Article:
An ode to an avant-garde Japanese dance legend, performed with body and soul
By Laura Bleiberg
Oct 09, 2016 | 11:00 AM
Preeminent Japanese dancer Kazuo Ohno was in his 70s when he created two of his landmark works, “Admiring La Argentina” (1977) and “My Mother” (1981).
Now, six years after Ohno’s death, his countryman Takao Kawaguchi, a prominent and singular performer in his own right, took up the somewhat blasphemous challenge of becoming Ohno onstage, replicating the master.
Kawaguchi’s two-act piece of dance-theater is “About Kazuo Ohno — Reliving the Butoh Diva’s Masterpieces,” which opened Friday at REDCAT and runs through Sunday. The performer, who’s in his 50s, studied recordings and learned eight excerpts from Ohno — the 1977 and 1981 masterpieces as well as one from “Dead Sea, Ghost, Wienerwaltz” (1985).
As precise as Kawaguchi is at duplicating Ohno’s twisted body moves and ascetic style, his primary purpose is something other than the creation of an exact copy — because he knows that’s impossible.
Kawaguchi slyly shares that recognition with the audience. To wonderful affect, he dances each segment to audio from Ohno’s actual performances. It dawns on you that the stamping noises you hear, which don’t quite sync with what Kawaguchi is doing live, were made by Ohno, and the clapping comes from a crowd watching Ohno. We are asked to experience and consider the entire piece as a kind of visual echo of the past.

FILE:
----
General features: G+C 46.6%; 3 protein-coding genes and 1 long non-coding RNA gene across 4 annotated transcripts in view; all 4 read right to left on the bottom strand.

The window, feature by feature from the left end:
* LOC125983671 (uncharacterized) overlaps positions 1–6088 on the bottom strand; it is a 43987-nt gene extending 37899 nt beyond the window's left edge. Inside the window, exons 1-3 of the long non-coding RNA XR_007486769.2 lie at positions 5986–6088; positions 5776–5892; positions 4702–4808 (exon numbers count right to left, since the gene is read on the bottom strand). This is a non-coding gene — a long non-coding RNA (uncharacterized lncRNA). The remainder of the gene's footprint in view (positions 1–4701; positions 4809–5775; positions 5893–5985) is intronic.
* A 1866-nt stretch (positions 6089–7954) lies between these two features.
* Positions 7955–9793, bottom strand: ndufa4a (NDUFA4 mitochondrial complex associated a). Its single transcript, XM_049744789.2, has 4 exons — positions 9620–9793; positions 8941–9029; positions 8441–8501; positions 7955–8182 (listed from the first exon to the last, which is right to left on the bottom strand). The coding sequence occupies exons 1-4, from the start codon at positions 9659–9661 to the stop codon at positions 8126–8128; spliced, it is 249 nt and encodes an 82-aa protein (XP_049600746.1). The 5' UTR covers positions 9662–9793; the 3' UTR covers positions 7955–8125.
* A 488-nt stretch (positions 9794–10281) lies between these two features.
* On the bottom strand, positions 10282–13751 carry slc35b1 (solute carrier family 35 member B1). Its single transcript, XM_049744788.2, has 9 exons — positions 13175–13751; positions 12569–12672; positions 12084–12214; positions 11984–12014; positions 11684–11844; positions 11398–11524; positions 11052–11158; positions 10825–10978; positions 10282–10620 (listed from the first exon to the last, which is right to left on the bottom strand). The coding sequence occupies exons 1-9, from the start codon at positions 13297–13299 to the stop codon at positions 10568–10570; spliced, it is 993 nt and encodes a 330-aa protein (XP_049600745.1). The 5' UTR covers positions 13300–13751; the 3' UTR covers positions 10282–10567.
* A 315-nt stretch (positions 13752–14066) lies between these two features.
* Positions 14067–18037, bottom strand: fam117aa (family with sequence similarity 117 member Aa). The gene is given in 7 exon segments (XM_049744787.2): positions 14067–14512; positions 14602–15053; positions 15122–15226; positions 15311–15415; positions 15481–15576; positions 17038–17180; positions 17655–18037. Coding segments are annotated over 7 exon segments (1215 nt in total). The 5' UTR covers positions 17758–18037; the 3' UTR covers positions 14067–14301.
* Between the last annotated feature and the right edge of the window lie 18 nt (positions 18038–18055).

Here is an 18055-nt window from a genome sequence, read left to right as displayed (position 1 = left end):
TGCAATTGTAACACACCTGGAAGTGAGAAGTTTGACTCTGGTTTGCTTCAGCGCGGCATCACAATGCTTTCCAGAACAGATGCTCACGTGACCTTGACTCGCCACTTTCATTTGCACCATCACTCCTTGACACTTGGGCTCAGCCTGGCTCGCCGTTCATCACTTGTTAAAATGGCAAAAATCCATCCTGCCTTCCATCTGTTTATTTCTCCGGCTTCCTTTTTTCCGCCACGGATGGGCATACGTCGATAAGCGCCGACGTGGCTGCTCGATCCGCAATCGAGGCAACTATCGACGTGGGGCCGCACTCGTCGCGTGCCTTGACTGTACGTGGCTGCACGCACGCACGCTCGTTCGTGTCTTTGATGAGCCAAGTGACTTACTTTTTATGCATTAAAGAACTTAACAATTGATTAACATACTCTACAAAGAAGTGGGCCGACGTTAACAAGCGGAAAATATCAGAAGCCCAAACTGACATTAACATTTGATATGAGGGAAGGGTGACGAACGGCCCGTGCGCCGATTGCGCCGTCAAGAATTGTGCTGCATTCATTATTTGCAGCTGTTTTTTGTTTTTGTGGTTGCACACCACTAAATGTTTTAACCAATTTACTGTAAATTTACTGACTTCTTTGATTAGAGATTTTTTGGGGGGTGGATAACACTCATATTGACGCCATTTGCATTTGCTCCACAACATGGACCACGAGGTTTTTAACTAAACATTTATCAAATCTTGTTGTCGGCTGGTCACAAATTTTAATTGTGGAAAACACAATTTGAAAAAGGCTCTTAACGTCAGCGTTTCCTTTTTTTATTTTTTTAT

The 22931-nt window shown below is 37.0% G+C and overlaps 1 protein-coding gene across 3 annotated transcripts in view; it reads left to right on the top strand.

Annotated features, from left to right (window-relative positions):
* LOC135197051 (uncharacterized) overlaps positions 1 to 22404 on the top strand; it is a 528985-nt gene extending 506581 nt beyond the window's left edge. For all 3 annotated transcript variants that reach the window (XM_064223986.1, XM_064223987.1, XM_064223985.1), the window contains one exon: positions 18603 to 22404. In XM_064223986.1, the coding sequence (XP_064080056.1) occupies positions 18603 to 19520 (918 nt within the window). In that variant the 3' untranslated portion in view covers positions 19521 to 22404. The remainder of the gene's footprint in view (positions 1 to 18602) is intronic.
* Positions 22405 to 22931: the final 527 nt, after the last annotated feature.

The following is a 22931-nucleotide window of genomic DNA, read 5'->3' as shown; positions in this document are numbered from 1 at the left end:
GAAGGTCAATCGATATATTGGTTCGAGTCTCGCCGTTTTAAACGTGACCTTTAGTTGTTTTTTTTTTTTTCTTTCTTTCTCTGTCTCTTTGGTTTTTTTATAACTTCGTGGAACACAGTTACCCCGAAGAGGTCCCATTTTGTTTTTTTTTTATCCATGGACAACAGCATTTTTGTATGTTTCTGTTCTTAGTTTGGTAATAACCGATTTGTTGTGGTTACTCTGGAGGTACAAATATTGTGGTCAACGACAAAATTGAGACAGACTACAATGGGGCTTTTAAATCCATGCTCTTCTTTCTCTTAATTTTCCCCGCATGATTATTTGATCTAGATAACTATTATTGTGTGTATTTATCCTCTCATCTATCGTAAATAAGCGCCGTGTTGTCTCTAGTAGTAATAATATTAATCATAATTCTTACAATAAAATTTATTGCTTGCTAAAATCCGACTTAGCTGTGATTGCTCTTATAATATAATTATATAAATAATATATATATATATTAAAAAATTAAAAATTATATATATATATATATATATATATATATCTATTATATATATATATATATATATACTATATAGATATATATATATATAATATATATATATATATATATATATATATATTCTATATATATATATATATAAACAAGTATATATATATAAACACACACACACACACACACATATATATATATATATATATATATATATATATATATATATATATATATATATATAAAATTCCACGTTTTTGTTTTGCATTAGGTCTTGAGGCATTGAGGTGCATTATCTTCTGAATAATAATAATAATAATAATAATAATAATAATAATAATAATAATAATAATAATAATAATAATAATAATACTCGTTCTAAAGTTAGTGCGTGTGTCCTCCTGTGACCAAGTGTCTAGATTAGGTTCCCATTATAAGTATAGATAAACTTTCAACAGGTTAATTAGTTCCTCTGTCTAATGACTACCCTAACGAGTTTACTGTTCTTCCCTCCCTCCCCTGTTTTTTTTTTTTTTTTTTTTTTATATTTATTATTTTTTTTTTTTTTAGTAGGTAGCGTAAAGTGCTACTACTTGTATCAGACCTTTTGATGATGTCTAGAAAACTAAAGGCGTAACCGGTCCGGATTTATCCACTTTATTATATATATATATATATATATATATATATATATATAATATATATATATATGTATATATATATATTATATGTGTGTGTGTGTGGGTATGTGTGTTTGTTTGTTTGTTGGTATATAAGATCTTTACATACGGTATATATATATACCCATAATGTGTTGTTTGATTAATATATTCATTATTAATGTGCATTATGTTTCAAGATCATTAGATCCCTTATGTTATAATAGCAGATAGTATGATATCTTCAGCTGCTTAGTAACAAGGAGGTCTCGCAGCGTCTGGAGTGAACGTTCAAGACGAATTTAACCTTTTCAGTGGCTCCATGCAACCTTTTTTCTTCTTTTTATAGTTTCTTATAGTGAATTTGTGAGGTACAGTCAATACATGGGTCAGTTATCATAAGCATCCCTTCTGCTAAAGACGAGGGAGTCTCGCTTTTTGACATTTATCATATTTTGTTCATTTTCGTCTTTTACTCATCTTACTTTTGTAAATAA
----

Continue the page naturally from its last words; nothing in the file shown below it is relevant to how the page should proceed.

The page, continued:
Kawaguchi purposely makes “About Kazuo Ohno” something apart from Ohno’s art; unlike pieces in a museum display, the object (that is, the dance) is not the point here.
Directly before intermission, Kawaguchi crouches in a spotlight and applies heavy makeup Ohno-style: white all over his face and neck, blue eye shadow drawn up onto his forehead, red lips and black outlines. After smiling triumphantly, he disappears, and a video plays of Ohno’s son, Yoshito Ohno, manipulating a stick figure of his father. The world is left with memories and imperfect likenesses of Ohno. Kawaguchi suggests that he is not so different from that puppet.
All these layers make for interesting intellectual reverie. The format of excerpts, however, was not entirely satisfying. I never saw Ohno perform live (and neither did Kawaguchi), but it’s clear even from still photographs that he was a mesmerizing artist. (Don’t miss the gorgeous posters of him in the REDCAT lobby.)
This is not to diminish what Kawaguchi accomplishes. He is lean and muscular, and every nerve ending and fiber works independently as he transforms him before our eyes into the unnatural poses, awkward gaits and slow, controlled movements that Ohno originally created. It is the art of self-sculpting.
In “The Daily Bread” section from “Admiring La Argentina,” he makes those movements with a soft orange mask covering his head, its childlike facial features hiding Kawaguchi’s own expressions. And yet, in one long scene, Kawaguchi stays almost motionless while he clenches his chest, arms and leg muscles and his deep gulping breathes are audible. It took on the urgency of a life-and-death struggle, expressed by a man who was simply standing still.
“Takao Kawaguchi: About Kazuo Ohno — Reliving the Butoh Diva’s Masterpieces”